Tuesday, 27 May 2014
On Friday night I flew down to spend the weekend in Anglesea with two friends I've known now for nearly twenty years. There was porridge (with apples, roast almonds and homemade dulche de leche). There were pies (from the local bakery). There were walks on the beach. There were dogs. There were antihistamines (I'm allergic). And, of course, there was cake. I'd spotted this Frank Camorra recipe in the Sydney Morning Herald a few weeks ago and ripped it out thinking it would be the one for this weekend: a sturdy shape (handy for carry-on), seasonal (autumn pears), and nuts and dark chocolate for post-surf (or post-surf watching) indulgence.
I love the beach in winter. Or, better still, almost winter, when it's still pleasantly walkable but free of beach umbrellas and flying frisbees, when you can see for miles and it's moody and misty and the surfers in their wetsuits bob black like seals in the water - my friend Gill among them! - waiting for a wave. And we were waiting for her when she came in. With cake. Like Gill, it's worthy of applause. The pears are silky, the ground nuts buttery-smooth and the chocolate chunks a sweet surprise crunch. And it's made with brown sugar, which lends a deep caramel to the colour and flavour of the loaf. Not to mention a lovely (almost) winter warmth.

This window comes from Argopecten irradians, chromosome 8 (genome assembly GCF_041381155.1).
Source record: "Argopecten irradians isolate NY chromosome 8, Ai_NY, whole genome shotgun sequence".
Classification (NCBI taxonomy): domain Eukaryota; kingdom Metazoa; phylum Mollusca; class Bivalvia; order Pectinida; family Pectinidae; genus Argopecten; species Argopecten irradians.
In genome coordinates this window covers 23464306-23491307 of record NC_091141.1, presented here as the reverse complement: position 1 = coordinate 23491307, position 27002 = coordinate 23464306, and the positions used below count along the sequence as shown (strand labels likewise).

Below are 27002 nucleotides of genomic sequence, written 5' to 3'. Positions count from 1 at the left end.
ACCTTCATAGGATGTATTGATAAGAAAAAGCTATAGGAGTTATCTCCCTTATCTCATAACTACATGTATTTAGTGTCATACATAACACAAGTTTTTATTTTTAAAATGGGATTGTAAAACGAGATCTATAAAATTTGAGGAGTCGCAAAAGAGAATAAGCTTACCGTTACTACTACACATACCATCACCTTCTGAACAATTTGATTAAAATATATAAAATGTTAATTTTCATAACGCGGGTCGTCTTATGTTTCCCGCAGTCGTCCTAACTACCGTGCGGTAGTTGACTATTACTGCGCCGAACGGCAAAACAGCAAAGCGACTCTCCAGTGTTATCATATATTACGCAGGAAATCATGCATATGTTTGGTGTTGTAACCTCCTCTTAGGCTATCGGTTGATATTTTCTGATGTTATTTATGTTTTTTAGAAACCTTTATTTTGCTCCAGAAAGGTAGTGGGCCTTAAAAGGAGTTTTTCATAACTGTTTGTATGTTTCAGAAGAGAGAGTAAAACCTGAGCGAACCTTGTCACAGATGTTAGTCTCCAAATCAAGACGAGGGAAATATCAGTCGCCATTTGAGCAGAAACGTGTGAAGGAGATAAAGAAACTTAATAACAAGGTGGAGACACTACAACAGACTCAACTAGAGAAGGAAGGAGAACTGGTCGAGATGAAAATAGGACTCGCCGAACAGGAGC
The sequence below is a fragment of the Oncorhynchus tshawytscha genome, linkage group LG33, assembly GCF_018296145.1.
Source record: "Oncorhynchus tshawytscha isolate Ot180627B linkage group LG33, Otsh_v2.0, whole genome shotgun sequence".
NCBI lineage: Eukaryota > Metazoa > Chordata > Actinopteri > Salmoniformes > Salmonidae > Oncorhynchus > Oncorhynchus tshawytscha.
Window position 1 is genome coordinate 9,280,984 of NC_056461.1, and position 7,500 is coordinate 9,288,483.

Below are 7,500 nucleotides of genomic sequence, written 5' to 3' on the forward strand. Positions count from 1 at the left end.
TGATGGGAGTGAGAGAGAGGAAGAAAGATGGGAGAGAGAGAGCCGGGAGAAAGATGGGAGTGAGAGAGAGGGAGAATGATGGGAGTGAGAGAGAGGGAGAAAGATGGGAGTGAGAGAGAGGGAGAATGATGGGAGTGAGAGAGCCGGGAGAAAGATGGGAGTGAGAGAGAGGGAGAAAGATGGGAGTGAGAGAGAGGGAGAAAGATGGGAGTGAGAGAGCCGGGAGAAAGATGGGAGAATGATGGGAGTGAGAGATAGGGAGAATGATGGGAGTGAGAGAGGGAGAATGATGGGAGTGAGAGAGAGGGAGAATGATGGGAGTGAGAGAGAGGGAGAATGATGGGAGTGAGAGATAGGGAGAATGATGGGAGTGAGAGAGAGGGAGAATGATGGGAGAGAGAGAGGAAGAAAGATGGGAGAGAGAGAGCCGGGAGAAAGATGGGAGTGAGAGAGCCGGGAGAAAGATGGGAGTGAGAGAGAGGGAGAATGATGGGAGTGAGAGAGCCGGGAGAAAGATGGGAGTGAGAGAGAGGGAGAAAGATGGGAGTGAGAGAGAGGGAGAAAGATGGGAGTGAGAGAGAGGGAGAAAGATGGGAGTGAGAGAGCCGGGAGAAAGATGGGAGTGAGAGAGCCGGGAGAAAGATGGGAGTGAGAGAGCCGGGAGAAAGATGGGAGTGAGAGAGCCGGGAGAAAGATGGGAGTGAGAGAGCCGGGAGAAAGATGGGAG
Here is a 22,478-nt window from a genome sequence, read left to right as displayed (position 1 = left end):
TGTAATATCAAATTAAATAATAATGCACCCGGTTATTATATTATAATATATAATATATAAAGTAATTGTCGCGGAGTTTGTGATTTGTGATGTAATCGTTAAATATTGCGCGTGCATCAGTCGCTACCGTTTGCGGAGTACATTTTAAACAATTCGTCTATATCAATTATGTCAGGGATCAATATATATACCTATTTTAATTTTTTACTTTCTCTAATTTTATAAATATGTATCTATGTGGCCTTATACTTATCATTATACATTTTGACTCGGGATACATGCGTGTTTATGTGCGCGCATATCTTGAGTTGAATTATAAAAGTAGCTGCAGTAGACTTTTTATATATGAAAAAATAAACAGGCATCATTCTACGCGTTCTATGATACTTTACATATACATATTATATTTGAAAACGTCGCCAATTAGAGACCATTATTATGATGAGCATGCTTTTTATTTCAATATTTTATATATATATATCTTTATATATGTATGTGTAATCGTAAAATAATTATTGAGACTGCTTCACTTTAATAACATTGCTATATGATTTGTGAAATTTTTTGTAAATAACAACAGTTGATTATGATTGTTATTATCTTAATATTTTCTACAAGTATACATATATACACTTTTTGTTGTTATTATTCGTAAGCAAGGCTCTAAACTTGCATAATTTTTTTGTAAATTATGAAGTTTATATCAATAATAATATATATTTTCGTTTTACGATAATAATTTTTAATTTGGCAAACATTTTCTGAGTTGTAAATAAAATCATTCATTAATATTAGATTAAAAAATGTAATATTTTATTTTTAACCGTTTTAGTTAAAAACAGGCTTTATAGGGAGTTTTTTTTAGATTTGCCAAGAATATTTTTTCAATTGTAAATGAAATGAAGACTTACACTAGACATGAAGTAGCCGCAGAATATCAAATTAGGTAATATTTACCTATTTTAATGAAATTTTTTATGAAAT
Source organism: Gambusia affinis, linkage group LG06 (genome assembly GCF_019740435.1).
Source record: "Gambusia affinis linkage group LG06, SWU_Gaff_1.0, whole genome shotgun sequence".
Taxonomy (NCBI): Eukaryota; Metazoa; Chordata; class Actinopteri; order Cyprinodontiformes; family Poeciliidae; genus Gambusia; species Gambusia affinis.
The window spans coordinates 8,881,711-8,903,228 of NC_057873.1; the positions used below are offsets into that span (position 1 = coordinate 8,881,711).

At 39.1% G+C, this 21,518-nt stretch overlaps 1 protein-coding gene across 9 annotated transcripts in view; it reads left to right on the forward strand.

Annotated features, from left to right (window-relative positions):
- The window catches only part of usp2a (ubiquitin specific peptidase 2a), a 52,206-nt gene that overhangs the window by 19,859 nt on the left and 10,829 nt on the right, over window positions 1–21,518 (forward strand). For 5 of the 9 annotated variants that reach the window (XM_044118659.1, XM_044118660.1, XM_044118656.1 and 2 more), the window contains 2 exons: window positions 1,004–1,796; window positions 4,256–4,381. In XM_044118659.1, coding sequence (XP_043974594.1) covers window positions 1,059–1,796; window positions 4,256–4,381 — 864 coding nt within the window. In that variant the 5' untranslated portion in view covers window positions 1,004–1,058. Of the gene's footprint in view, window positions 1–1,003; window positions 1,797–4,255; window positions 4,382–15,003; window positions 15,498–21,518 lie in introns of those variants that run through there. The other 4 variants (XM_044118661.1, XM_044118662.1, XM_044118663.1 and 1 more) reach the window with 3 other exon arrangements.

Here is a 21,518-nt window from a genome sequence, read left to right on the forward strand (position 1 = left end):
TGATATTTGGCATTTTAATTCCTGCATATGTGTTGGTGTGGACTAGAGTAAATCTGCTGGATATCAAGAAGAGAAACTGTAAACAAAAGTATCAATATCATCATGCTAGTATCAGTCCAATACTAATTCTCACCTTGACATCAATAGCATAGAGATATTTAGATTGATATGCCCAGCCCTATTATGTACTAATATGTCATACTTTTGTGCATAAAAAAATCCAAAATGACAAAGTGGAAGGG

Tuesday, 20 May 2014
Way back when I was a student and working part-time in cafés, muffins were big. Literally. Huge, puffed-up, cricket ball-size sugar bombs. There was always some sort of vague attempt to present them as a healthy option (often by just placing them next to cheesecake, mudcake or caramel slice), especially if there was fruit involved. Apple cinnamon was popular, as was blueberry, and banana, but the hot seller was triple chocolate. There would have been more nutritional value in eating the tin. While all this was going on, my mother was having a muffin moment of her own. And hers couldn't have been more different. As a teenager, it's your duty to treat with deep suspicion anything a parent makes and tries to sell as good for you. My mother's version of the muffin was dense with bran, and wholemeal flour and fruit and just about anything else she had lying around and needed to use up, causing me to not-so-affectionately refer to them as compost muffins. Mum, I'm sorry. Especially when now as a fully-fledged adult, I'm drawn to a recipe that looks not so different to yours. Plus or minus a bit of brown sugar. And buttermilk. Deb Perelman posted this recipe - from Brooklyn's Blue Sky Bakery - a few weeks ago on her blog Smitten Kitchen, and ever since I'd had a craving. And, after a few failed attempts to find wheat bran, I finally got to satisfy it Saturday. I wasn't disappointed.
These muffins may not be quite as virtuous as the ones my mother makes, but they're a nice in-between: chewy bran, fresh fruit, and a satisfying sweetness. You can use any fruit you like (fresh, frozen, overripe, underripe), they come together in five minutes, bake for not much longer, and freeze well, which means... I can save some for my mother's next visit. It's the least I can do.